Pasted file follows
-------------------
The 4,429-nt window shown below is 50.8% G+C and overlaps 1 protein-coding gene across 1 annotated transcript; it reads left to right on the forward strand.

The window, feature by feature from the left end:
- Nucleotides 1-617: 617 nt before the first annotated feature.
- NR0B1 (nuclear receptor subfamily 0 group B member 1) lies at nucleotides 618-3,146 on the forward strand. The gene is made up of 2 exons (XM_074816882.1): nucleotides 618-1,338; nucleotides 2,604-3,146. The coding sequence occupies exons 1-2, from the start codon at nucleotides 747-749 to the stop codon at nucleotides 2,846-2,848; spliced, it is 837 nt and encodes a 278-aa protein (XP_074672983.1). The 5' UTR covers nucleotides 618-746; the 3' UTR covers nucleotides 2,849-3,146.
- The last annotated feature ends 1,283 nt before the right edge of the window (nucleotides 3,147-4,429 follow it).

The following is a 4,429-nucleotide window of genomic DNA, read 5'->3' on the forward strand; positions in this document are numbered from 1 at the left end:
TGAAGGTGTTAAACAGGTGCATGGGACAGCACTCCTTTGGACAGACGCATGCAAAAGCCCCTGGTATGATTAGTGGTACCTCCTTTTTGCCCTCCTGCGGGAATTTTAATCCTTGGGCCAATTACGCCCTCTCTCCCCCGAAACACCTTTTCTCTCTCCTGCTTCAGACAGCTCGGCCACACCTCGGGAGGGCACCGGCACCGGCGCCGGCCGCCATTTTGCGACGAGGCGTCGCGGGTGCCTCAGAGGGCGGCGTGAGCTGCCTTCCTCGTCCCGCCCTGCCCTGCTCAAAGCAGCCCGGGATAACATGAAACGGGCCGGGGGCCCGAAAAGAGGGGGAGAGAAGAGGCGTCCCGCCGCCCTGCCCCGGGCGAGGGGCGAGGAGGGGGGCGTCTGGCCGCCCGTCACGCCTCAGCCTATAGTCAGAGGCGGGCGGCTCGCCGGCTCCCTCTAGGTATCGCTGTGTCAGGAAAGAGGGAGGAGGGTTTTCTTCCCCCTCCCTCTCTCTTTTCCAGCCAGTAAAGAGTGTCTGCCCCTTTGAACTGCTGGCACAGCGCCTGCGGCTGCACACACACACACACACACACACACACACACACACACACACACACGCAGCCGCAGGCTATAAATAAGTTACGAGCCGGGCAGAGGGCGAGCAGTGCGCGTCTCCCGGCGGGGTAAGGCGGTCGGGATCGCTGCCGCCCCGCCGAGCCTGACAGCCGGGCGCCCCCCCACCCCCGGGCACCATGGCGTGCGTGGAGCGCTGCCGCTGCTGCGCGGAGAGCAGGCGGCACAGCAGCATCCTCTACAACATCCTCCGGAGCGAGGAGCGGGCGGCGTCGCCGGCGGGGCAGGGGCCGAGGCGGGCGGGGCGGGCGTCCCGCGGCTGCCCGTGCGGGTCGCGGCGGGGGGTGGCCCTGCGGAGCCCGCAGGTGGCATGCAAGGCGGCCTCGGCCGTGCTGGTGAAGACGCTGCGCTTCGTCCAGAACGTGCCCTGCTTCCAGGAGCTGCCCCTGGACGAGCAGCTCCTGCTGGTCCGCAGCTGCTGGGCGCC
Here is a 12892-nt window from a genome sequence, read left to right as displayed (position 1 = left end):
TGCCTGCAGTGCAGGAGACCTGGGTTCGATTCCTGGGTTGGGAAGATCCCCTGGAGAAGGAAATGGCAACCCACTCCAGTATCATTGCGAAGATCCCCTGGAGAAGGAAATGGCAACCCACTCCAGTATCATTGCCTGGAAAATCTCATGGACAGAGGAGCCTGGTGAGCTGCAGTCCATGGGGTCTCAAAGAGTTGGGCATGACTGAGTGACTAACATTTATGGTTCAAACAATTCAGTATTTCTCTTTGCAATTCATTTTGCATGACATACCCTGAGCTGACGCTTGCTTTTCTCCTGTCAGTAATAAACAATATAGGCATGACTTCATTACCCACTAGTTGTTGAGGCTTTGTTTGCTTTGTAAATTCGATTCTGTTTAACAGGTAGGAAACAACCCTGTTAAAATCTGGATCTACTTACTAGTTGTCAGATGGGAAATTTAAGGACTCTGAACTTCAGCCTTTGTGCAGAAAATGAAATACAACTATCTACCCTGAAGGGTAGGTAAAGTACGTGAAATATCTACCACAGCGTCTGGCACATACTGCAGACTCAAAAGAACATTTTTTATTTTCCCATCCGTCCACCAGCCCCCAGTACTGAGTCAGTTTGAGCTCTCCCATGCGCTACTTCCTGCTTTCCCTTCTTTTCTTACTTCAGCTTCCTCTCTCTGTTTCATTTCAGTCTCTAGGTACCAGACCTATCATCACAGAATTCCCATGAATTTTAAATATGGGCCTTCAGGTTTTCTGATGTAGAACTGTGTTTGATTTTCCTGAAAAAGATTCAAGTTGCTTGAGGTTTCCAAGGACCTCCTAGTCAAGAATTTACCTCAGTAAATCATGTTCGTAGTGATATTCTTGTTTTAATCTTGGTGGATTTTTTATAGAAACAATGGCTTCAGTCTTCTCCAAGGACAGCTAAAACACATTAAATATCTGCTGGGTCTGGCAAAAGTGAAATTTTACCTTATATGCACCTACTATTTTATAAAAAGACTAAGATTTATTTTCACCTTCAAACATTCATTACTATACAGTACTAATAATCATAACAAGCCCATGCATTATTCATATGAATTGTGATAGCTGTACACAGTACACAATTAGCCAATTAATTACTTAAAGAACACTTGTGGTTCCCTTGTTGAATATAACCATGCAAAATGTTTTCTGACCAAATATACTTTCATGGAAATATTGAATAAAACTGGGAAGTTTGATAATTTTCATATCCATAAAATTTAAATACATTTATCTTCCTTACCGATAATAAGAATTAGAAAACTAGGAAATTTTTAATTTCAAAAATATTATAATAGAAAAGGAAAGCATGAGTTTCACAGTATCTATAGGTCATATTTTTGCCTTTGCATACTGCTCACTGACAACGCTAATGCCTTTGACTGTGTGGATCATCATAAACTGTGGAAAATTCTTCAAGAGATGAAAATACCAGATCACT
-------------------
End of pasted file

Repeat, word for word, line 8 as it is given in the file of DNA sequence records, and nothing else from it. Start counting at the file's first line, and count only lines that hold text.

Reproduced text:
Here is a 12892-nt window from a genome sequence, read left to right as displayed (position 1 = left end):